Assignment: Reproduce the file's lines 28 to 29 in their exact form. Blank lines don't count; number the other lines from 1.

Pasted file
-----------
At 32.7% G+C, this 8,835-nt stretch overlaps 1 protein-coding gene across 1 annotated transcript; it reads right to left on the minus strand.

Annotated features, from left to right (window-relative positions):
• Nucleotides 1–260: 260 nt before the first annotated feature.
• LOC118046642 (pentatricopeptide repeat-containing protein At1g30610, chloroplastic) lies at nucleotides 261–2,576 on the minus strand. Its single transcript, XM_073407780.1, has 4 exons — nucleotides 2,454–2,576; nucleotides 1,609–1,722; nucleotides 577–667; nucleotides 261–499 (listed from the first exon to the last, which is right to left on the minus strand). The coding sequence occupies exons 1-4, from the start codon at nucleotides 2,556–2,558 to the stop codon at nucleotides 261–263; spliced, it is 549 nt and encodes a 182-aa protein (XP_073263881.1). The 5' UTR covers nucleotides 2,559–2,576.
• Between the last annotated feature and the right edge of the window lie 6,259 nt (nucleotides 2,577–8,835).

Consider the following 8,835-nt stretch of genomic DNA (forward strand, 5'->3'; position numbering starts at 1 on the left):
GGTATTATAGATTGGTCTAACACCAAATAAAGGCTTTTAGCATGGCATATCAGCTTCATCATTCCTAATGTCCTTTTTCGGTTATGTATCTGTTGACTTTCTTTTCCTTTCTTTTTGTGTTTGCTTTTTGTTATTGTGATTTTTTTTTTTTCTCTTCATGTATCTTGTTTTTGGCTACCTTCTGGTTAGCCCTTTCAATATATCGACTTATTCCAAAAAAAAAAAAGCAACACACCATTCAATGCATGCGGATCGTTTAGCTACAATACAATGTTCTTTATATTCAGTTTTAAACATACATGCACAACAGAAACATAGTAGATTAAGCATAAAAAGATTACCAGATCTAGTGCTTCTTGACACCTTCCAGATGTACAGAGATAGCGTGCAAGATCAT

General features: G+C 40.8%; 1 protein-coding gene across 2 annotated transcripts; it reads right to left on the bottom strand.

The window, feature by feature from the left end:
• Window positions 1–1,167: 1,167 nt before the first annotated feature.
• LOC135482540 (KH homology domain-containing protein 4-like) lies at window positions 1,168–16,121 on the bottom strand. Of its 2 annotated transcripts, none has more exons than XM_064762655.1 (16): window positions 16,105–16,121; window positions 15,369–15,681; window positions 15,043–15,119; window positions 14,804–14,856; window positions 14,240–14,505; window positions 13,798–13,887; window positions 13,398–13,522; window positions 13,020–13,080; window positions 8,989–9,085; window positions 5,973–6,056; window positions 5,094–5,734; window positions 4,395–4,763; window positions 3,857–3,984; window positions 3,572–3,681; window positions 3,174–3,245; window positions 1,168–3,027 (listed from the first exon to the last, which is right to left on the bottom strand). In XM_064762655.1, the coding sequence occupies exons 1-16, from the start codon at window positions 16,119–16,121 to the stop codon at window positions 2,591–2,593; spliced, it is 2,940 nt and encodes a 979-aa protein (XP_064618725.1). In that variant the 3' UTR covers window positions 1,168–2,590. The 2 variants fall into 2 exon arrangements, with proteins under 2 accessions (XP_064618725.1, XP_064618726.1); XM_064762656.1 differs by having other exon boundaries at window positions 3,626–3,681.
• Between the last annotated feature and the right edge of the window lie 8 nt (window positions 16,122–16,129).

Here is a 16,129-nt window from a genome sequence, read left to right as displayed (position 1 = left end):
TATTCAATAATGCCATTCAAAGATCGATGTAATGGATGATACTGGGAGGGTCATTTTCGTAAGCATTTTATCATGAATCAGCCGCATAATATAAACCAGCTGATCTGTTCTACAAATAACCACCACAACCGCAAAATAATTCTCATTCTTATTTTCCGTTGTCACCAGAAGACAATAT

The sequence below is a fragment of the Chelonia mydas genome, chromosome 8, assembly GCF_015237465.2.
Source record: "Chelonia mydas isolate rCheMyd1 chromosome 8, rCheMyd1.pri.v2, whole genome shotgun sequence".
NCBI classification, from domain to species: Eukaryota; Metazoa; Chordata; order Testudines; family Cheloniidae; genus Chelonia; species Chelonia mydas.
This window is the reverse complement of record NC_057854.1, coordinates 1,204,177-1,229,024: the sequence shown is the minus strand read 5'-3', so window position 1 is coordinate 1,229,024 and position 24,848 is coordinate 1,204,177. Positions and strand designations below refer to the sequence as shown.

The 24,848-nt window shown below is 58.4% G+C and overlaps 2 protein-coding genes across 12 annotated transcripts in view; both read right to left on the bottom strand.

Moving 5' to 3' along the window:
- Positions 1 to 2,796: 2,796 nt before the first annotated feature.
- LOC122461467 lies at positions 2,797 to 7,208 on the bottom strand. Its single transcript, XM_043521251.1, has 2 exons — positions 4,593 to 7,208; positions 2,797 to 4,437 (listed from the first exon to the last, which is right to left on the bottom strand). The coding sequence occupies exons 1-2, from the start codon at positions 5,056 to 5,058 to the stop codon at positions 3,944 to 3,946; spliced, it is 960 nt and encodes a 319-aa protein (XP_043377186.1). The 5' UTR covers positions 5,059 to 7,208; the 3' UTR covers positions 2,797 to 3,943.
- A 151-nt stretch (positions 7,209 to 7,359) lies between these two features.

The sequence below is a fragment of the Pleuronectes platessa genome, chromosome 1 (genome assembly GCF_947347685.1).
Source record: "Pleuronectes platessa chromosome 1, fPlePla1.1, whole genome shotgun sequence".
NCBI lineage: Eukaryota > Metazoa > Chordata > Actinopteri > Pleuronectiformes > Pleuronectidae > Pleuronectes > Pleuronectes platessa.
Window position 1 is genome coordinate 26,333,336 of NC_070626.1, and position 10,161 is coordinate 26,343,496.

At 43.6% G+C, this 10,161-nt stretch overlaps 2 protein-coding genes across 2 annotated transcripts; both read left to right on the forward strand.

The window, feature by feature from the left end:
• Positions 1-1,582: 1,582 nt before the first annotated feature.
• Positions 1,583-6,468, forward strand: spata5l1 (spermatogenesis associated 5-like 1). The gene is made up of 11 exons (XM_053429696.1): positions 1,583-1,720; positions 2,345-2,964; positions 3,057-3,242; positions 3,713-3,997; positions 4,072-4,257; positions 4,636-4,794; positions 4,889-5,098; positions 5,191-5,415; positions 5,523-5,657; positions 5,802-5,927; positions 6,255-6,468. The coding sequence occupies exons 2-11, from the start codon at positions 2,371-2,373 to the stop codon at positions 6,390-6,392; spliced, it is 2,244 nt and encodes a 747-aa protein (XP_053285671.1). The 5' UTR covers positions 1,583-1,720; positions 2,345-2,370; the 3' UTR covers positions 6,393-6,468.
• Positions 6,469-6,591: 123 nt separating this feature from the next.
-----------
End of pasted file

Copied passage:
At 43.6% G+C, this 10,161-nt stretch overlaps 2 protein-coding genes across 2 annotated transcripts; both read left to right on the forward strand.

The window, feature by feature from the left end: